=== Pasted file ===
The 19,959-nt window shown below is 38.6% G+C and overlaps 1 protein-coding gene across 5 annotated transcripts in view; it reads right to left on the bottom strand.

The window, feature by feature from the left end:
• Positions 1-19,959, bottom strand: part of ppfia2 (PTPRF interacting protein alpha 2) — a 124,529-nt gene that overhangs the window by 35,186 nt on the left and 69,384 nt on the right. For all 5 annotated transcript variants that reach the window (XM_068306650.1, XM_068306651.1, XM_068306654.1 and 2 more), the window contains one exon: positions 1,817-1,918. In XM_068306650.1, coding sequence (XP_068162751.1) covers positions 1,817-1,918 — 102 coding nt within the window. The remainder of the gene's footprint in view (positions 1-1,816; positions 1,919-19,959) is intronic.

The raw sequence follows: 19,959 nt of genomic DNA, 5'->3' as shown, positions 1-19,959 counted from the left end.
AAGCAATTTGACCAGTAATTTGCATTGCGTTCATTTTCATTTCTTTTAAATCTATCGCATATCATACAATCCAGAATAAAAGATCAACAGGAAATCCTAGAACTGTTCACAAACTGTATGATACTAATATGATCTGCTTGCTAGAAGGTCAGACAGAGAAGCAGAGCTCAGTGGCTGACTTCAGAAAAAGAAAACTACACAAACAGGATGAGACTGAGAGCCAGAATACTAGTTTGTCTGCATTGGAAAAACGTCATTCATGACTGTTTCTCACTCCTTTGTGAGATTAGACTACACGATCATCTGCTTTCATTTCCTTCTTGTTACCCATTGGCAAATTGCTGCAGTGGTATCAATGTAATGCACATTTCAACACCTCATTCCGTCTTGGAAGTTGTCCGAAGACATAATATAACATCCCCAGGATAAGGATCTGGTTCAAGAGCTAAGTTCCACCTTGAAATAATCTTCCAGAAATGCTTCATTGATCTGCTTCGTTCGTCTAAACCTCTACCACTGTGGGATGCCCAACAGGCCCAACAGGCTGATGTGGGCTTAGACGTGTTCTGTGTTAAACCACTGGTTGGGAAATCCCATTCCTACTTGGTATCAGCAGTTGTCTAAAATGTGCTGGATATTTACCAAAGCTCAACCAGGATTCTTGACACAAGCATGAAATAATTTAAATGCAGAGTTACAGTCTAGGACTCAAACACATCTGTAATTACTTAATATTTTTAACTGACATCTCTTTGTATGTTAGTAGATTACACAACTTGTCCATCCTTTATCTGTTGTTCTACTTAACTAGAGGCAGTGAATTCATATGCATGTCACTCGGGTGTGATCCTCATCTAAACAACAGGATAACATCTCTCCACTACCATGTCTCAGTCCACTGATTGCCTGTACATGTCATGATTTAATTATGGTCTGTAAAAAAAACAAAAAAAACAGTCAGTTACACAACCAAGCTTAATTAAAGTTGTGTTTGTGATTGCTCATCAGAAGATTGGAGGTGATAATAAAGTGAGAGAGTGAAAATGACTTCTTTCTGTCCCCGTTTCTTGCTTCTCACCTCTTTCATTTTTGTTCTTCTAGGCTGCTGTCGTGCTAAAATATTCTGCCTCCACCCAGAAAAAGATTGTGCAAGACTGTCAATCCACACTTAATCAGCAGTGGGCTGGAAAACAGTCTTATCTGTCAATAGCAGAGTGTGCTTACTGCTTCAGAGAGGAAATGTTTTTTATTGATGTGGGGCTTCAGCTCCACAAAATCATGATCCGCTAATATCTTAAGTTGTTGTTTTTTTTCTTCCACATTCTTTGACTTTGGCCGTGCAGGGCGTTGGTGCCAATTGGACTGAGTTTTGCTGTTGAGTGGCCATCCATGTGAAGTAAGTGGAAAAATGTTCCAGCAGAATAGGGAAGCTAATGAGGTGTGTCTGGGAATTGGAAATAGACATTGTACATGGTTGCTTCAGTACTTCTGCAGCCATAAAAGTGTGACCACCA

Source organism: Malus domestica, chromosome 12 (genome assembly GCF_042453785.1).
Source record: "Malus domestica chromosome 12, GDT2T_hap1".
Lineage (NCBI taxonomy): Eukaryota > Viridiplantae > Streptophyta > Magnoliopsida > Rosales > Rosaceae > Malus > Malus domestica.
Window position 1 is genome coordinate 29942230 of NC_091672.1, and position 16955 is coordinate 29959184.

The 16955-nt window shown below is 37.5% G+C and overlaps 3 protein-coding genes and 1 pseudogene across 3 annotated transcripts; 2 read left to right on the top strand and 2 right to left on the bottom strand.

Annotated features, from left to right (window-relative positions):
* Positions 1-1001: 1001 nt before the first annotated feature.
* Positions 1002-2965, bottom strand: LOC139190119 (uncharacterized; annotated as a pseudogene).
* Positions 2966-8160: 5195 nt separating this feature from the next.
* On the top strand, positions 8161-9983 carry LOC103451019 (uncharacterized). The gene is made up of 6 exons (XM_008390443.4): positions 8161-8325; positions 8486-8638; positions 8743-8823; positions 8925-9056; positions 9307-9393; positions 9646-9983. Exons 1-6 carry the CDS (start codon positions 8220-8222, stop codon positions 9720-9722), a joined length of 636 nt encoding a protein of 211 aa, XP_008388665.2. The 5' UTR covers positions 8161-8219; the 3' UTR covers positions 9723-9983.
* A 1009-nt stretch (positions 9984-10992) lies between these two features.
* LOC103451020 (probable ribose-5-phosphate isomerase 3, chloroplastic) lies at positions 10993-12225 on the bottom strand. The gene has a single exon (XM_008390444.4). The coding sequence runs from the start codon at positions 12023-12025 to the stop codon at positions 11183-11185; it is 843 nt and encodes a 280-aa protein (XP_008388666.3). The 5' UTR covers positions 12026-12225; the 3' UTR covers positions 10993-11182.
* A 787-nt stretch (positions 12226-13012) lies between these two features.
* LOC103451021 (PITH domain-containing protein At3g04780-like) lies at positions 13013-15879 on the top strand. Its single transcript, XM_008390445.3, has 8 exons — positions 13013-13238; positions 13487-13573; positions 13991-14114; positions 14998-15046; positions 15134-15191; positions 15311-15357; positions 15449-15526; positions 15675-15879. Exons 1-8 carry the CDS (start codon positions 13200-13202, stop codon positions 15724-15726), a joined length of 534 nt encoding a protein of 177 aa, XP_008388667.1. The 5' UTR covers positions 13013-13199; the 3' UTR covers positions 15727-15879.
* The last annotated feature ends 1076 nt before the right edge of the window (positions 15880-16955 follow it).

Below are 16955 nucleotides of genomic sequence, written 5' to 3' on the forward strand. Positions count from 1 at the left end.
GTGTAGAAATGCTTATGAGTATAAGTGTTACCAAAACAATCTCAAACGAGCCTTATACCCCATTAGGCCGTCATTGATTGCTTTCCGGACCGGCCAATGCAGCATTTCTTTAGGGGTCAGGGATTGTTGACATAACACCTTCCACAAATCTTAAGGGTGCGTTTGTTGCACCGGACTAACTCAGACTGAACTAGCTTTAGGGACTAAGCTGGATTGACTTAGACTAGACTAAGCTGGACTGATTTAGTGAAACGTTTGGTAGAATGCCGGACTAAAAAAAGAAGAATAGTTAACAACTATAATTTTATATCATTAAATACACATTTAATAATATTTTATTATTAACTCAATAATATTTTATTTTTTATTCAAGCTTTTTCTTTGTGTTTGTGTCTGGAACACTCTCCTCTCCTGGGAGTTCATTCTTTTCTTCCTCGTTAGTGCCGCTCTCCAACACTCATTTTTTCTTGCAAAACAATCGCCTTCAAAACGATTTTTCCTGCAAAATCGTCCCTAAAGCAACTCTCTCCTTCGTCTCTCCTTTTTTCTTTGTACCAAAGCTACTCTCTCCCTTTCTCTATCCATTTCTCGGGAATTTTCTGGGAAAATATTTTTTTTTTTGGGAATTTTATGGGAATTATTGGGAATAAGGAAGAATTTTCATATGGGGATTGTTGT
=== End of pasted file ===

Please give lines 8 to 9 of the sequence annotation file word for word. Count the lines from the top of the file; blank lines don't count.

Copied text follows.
Lineage (NCBI taxonomy): Eukaryota > Viridiplantae > Streptophyta > Magnoliopsida > Rosales > Rosaceae > Malus > Malus domestica.
Window position 1 is genome coordinate 29942230 of NC_091672.1, and position 16955 is coordinate 29959184.